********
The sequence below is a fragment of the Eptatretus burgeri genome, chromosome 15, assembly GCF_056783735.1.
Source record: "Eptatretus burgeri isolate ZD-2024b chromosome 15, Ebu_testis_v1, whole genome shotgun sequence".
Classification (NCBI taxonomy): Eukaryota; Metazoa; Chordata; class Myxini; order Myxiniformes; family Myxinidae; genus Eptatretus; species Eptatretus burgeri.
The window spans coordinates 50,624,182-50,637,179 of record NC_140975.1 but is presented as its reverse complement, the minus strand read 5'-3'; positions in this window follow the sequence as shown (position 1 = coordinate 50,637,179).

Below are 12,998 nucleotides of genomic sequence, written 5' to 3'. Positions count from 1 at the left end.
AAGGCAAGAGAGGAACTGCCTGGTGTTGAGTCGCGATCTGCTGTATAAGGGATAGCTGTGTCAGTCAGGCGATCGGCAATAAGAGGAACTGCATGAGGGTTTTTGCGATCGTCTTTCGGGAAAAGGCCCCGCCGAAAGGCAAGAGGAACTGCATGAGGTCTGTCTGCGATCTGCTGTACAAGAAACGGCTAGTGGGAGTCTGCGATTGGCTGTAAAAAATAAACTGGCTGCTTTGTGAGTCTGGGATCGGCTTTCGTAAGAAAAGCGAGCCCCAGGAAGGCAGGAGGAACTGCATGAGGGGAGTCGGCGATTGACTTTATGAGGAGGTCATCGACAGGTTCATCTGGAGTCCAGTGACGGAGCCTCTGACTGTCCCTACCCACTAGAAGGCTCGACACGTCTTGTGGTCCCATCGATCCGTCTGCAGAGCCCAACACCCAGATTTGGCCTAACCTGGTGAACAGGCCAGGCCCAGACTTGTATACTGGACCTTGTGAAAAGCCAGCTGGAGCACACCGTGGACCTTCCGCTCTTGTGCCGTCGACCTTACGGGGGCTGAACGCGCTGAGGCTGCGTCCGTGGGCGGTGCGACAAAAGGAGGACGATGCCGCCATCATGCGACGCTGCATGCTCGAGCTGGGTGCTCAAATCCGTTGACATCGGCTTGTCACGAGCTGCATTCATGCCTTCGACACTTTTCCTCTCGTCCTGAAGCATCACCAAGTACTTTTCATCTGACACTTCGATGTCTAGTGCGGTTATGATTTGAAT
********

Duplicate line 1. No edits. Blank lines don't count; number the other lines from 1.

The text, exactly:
The sequence below is a fragment of the Eptatretus burgeri genome, chromosome 15, assembly GCF_056783735.1.